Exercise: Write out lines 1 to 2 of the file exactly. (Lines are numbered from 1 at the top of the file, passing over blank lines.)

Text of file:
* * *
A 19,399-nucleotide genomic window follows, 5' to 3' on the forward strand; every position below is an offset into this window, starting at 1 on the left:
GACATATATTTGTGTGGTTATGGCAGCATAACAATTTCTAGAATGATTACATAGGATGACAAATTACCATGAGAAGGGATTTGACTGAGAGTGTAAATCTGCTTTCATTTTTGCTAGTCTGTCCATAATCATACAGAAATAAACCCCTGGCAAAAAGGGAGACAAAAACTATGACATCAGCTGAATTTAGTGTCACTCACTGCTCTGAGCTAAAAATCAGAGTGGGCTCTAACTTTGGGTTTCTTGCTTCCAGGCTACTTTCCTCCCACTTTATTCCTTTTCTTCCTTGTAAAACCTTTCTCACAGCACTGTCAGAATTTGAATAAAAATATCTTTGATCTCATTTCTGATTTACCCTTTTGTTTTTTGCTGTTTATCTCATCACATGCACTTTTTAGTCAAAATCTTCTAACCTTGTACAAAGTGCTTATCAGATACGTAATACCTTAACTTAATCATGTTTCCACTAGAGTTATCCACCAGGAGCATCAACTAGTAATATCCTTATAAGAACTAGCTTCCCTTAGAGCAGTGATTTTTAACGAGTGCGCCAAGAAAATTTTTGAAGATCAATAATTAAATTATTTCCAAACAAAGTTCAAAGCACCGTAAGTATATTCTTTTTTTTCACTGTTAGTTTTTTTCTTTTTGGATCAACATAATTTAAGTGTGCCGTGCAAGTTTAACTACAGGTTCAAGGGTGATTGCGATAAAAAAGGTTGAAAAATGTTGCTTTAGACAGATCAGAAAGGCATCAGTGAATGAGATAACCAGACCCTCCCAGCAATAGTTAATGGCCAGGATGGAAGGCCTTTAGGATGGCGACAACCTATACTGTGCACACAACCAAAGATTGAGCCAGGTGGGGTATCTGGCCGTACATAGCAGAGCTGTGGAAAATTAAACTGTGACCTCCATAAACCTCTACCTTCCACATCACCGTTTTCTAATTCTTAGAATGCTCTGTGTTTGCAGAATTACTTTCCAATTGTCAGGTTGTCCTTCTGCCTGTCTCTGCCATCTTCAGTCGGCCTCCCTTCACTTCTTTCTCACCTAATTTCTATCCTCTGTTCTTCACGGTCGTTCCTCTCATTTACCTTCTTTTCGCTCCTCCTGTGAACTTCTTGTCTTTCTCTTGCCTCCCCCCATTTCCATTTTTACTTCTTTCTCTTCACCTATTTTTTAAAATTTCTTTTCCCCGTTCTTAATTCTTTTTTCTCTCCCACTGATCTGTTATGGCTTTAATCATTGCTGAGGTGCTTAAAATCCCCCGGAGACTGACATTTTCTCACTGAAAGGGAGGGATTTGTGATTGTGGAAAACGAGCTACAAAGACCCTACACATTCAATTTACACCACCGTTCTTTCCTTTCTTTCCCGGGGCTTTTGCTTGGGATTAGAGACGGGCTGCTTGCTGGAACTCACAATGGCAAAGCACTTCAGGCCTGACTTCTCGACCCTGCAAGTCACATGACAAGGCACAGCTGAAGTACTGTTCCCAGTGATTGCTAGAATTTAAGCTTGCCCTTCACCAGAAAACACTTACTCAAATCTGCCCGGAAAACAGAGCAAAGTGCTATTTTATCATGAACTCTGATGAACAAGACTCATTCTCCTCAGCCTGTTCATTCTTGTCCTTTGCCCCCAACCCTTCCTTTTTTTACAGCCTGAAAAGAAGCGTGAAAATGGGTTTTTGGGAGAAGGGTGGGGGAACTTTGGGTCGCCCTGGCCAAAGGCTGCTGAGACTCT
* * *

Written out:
A 19,399-nucleotide genomic window follows, 5' to 3' on the forward strand; every position below is an offset into this window, starting at 1 on the left:
GACATATATTTGTGTGGTTATGGCAGCATAACAATTTCTAGAATGATTACATAGGATGACAAATTACCATGAGAAGGGATTTGACTGAGAGTGTAAATCTGCTTTCATTTTTGCTAGTCTGTCCATAATCATACAGAAATAAACCCCTGGCAAAAAGGGAGACAAAAACTATGACATCAGCTGAATTTAGTGTCACTCACTGCTCTGAGCTAAAAATCAGAGTGGGCTCTAACTTTGGGTTTCTTGCTTCCAGGCTACTTTCCTCCCACTTTATTCCTTTTCTTCCTTGTAAAACCTTTCTCACAGCACTGTCAGAATTTGAATAAAAATATCTTTGATCTCATTTCTGATTTACCCTTTTGTTTTTTGCTGTTTATCTCATCACATGCACTTTTTAGTCAAAATCTTCTAACCTTGTACAAAGTGCTTATCAGATACGTAATACCTTAACTTAATCATGTTTCCACTAGAGTTATCCACCAGGAGCATCAACTAGTAATATCCTTATAAGAACTAGCTTCCCTTAGAGCAGTGATTTTTAACGAGTGCGCCAAGAAAATTTTTGAAGATCAATAATTAAATTATTTCCAAACAAAGTTCAAAGCACCGTAAGTATATTCTTTTTTTTCACTGTTAGTTTTTTTCTTTTTGGATCAACATAATTTAAGTGTGCCGTGCAAGTTTAACTACAGGTTCAAGGGTGATTGCGATAAAAAAGGTTGAAAAATGTTGCTTTAGACAGATCAGAAAGGCATCAGTGAATGAGATAACCAGACCCTCCCAGCAATAGTTAATGGCCAGGATGGAAGGCCTTTAGGATGGCGACAACCTATACTGTGCACACAACCAAAGATTGAGCCAGGTGGGGTATCTGGCCGTACATAGCAGAGCTGTGGAAAATTAAACTGTGACCTCCATAAACCTCTACCTTCCACATCACCGTTTTCTAATTCTTAGAATGCTCTGTGTTTGCAGAATTACTTTCCAATTGTCAGGTTGTCCTTCTGCCTGTCTCTGCCATCTTCAGTCGGCCTCCCTTCACTTCTTTCTCACCTAATTTCTATCCTCTGTTCTTCACGGTCGTTCCTCTCATTTACCTTCTTTTCGCTCCTCCTGTGAACTTCTTGTCTTTCTCTTGCCTCCCCCCATTTCCATTTTTACTTCTTTCTCTTCACCTATTTTTTAAAATTTCTTTTCCCCGTTCTTAATTCTTTTTTCTCTCCCACTGATCTGTTATGGCTTTAATCATTGCTGAGGTGCTTAAAATCCCCCGGAGACTGACATTTTCTCACTGAAAGGGAGGGATTTGTGATTGTGGAAAACGAGCTACAAAGACCCTACACATTCAATTTACACCACCGTTCTTTCCTTTCTTTCCCGGGGCTTTTGCTTGGGATTAGAGACGGGCTGCTTGCTGGAACTCACAATGGCAAAGCACTTCAGGCCTGACTTCTCGACCCTGCAAGTCACATGACAAGGCACAGCTGAAGTACTGTTCCCAGTGATTGCTAGAATTTAAGCTTGCCCTTCACCAGAAAACACTTACTCAAATCTGCCCGGAAAACAGAGCAAAGTGCTATTTTATCATGAACTCTGATGAACAAGACTCATTCTCCTCAGCCTGTTCATTCTTGTCCTTTGCCCCCAACCCTTCCTTTTTTTACAGCCTGAAAAGAAGCGTGAAAATGGGTTTTTGGGAGAAGGGTGGGGGAACTTTGGGTCGCCCTGGCCAAAGGCTGCTGAGACTCT